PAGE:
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Off-Off-Broadway Review


Photo Source: John Alexander
Oh, admit it—you can surely complete the playground rhyme that supplies the title of playwright Joshua Conkel's queer childhood fantasia, "MilkMilkLemonade." Yes, as embarrassingly juvenile as those scatological beverages and chocolaty confections may seem, they are fitting for Conkel's cheeky sandbox of naughty game play.

Relying on a decidedly children's-theater aesthetic (yes, the set is constructed almost completely from corrugated cardboard), "MilkMilkLemonade" tells the delirious tale of Emory (Andy Phelan), an effeminate boy who plays with dolls and dreams of making it big on the TV talent show "Reach for the Stars," freeing him from his miserable rural existence on his Nanna's poultry farm. His only friends are a giant chicken named Linda—doomed to be processed into cutlets—and his playmate-cum-lover, the pyromaniacal neighbor boy Elliot (a butched-out Jess Barbagallo).

As ridiculous as this may sound, it's the campy kind of ridiculousness that allows Conkel to delve into the darker side of childhood lurking behind the pastoral cardboard-cutout innocence. Burgeoning gender-play fantasies crash against prescribed societal roles, particularly when Emory and Elliot's game of house transforms into a trailer-park Tennessee Williams scene. But while Conkel giddily flits from theme to theme, one wishes he would tighten the reins on his own writing, opting for a bit more structure than exploration.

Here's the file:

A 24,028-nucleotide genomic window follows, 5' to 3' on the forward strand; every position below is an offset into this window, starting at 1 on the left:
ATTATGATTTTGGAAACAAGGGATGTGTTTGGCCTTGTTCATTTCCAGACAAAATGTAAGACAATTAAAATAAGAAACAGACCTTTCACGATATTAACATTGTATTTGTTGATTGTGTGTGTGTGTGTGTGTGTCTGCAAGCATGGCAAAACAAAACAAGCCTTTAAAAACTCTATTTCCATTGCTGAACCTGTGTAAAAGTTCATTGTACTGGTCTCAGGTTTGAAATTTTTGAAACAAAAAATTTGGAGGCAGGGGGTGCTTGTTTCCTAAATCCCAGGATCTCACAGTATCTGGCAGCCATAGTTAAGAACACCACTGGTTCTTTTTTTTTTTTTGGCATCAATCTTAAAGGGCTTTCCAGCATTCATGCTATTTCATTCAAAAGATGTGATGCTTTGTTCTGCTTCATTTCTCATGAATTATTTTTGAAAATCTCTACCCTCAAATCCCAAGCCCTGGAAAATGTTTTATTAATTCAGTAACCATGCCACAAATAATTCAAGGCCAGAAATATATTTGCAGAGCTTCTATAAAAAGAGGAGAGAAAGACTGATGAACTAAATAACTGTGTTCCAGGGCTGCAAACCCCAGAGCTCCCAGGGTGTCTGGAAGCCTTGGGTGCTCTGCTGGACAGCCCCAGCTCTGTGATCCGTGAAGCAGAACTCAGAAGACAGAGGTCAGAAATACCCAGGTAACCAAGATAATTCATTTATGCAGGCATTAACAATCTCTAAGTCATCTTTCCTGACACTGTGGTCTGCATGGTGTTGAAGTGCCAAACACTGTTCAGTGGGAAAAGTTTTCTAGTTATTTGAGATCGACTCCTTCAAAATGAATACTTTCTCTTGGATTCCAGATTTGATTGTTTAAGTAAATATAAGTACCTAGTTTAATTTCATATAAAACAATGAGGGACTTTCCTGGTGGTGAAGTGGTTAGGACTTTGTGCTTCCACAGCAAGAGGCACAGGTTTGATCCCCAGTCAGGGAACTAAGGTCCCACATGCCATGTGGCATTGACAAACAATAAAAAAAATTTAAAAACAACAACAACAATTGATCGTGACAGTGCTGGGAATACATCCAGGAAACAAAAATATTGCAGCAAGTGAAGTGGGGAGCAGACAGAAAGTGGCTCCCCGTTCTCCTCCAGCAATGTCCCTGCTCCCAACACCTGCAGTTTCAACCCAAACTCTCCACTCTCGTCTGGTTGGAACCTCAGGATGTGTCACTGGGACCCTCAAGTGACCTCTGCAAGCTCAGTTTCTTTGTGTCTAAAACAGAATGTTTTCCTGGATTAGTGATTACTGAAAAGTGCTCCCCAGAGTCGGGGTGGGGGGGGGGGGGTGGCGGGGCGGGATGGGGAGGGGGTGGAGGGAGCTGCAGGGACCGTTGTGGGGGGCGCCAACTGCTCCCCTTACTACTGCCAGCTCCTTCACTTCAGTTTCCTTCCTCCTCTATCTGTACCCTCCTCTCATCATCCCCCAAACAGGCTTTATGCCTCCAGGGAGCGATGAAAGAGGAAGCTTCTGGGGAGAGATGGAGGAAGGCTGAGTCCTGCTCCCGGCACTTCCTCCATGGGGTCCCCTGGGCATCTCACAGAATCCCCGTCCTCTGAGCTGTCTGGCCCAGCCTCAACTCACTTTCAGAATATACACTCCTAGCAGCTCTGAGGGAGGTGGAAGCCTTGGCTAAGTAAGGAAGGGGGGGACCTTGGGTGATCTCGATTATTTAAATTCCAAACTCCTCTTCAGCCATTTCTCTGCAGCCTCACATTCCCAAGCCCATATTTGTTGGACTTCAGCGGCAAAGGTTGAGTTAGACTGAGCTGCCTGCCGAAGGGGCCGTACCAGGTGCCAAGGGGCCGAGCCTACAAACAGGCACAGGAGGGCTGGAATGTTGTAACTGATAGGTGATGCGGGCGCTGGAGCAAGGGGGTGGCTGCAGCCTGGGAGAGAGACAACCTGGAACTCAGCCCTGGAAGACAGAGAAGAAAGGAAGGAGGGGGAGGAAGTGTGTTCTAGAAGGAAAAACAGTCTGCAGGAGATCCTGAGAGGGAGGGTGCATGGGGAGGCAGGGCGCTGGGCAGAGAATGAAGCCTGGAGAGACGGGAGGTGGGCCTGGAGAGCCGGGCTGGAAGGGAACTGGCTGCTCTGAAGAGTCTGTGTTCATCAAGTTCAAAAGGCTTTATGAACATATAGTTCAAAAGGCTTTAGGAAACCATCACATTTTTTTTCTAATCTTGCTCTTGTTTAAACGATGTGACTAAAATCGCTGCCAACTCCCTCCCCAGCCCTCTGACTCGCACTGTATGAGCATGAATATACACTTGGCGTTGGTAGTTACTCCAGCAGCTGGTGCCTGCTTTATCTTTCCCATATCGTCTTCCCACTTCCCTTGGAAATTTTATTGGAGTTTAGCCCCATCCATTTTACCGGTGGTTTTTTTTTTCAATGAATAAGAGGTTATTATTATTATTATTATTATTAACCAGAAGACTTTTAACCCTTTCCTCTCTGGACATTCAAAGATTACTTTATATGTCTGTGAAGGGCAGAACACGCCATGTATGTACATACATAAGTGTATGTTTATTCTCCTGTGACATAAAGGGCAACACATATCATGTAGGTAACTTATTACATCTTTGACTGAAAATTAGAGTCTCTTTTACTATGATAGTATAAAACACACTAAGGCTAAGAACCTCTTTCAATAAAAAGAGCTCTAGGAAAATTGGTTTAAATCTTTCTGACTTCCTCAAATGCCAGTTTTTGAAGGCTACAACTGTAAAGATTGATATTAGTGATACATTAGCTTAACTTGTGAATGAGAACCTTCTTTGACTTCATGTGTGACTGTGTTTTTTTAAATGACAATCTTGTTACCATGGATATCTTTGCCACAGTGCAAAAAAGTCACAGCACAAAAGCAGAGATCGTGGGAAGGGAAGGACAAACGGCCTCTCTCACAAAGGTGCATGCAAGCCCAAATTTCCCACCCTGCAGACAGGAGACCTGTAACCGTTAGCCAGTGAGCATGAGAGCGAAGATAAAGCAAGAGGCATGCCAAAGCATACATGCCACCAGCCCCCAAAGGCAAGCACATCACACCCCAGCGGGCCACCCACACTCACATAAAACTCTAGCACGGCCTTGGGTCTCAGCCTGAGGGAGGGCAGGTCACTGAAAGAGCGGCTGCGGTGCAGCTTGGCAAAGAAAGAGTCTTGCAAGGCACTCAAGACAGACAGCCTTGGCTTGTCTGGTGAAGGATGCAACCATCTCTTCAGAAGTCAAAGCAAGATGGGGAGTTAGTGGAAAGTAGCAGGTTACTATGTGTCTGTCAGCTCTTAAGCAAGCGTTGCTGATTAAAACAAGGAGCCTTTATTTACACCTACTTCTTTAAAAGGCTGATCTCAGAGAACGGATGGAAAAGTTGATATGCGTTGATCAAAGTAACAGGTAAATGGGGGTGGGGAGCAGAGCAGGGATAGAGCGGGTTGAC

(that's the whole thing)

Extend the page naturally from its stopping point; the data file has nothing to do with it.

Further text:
But that's where director Isaac Butler and his exceptional cast come in. Except for a few missteps (the production sags in the middle), Butler's brisk direction milks the script for all it's worth. Furthermore, the talented cast serves up scintillating performances that transcend Conkel's material, most notably Nikole Beckwith as an ill-at-ease narrator. Of course, playing around in the show's naughty dramaturgical sandbox gets pretty messy—but, just like on the playground, sometimes getting dirty is more fun than following the rules.

Presented by the Management and Horse Trade Theater Group at Under St. Marks, 94 St. Mark's Place, NYC. Sept. 1126. Thu.–Sat., 8 p.m. (212) 868-4444 or

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